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power solution: old lab supply instead of PA-20/30 ?
MUFF WIGGLER Forum Index -> Oakley Sound Systems  
Author power solution: old lab supply instead of PA-20/30 ?
mmeixner
Yes, power question again.

I'm just planning my Oakley system. About 20 modules are already built or will be finished soon. And more to come, obviously :-)
The whole system will live in a shelf, so this is not a movable solution, just for context.

My planning is to use two Oakley PSUs feeding into Hinton busbars. Today I stumbled over my former lab supply (I bought a better one recently):



I would like to use this to feed the Oakley PSUs instead of PA-20/30s. Of course I could power the whole system just from this one, but I think it would be safer to distribute power into two independently switchable branches; moreover I think the Oakley PSUs are more refined power sources. The Oakley PSUs will not care, if they are fed AC or DC.

Any thoughts about this plan? What would be a proper voltage to feed into the Oakley PSUs? 18V?

[edited: growing number of modules]
Synthbuilder
Using a bench supply is certainly one way to do it - but it's possibly a little complicated and bulky. One thing to note is that using DC to supply the Oakley PSU will create a large power-on surge current. You may wish to reduce the smoothing capacitors to something like 100uF.

I think you'll need about +/-20V to guarantee a stable +/-15V output under all loads. You'll need 3V to keep the LM723 happy, 0.6V across the current limiting resistor and around 1V across the rectifier diodes.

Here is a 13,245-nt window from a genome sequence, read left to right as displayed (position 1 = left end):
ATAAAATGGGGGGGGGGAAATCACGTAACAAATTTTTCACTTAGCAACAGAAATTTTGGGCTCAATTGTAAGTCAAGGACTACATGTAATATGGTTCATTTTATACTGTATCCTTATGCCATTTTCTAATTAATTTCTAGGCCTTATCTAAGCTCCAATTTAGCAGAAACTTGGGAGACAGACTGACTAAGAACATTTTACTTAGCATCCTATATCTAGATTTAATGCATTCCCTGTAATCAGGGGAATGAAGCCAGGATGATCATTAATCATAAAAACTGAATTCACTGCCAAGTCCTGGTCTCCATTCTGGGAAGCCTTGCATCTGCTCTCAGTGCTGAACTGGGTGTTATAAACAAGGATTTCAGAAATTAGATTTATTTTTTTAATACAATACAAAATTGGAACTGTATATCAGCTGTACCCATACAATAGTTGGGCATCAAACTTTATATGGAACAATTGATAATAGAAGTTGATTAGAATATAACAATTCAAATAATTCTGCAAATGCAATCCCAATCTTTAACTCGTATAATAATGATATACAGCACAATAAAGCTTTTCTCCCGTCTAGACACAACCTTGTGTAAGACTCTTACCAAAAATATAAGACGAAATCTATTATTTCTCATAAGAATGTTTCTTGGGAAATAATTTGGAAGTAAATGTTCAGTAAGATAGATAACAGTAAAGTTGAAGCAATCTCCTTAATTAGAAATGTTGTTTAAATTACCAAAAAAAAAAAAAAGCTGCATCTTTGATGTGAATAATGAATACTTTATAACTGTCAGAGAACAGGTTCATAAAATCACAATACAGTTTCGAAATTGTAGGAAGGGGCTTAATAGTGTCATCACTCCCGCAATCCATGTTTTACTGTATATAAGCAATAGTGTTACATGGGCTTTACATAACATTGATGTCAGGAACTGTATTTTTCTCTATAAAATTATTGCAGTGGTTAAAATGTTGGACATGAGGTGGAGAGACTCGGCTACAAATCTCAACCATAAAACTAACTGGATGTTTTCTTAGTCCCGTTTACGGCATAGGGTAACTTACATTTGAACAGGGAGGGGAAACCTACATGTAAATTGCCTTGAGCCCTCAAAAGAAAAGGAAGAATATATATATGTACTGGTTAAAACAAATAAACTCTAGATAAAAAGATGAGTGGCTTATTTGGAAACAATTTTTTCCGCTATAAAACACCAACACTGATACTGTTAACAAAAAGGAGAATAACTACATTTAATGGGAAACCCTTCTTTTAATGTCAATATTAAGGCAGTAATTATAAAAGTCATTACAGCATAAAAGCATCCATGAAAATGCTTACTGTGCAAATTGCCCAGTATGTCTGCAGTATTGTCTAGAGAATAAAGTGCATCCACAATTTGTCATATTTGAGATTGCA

The Hinton bus bars, or something similar, are a great idea for any large system. The resistance of the power distribution lines should be as low as possible. Graham also makes some very nice power supply systems too.

Tony
mmeixner
Synthbuilder wrote:
Using a bench supply is certainly one way to do it - but it's possibly a little complicated and bulky. One thing to note is that using DC to supply the Oakley PSU will create a large power-on surge current. You may wish to reduce the smoothing capacitors to something like 100uF.

I think you'll need about +/-20V to guarantee a stable +/-15V output under all loads. You'll need 3V to keep the LM723 happy, 0.6V across the current limiting resistor and around 1V across the rectifier diodes.

The Hinton bus bars, or something similar, are a great idea for any large system. The resistance of the power distribution lines should be as low as possible. Graham also makes some very nice power supply systems too.

Tony


Thanks for remarks and hints!
I wouldn't have thought about reducing capacity - thanks!
It's just, that this PSU is here without other uses, so I might just use it for this for a while :-)

I asked Graham about his PSUs too, but since my shelf does have some non-orthodox measurements (335x335 mm per department), he told me, that would be not a good idea, his PSUs being 19"-ish ...

I guess I will build and see what works.

Thanks again!
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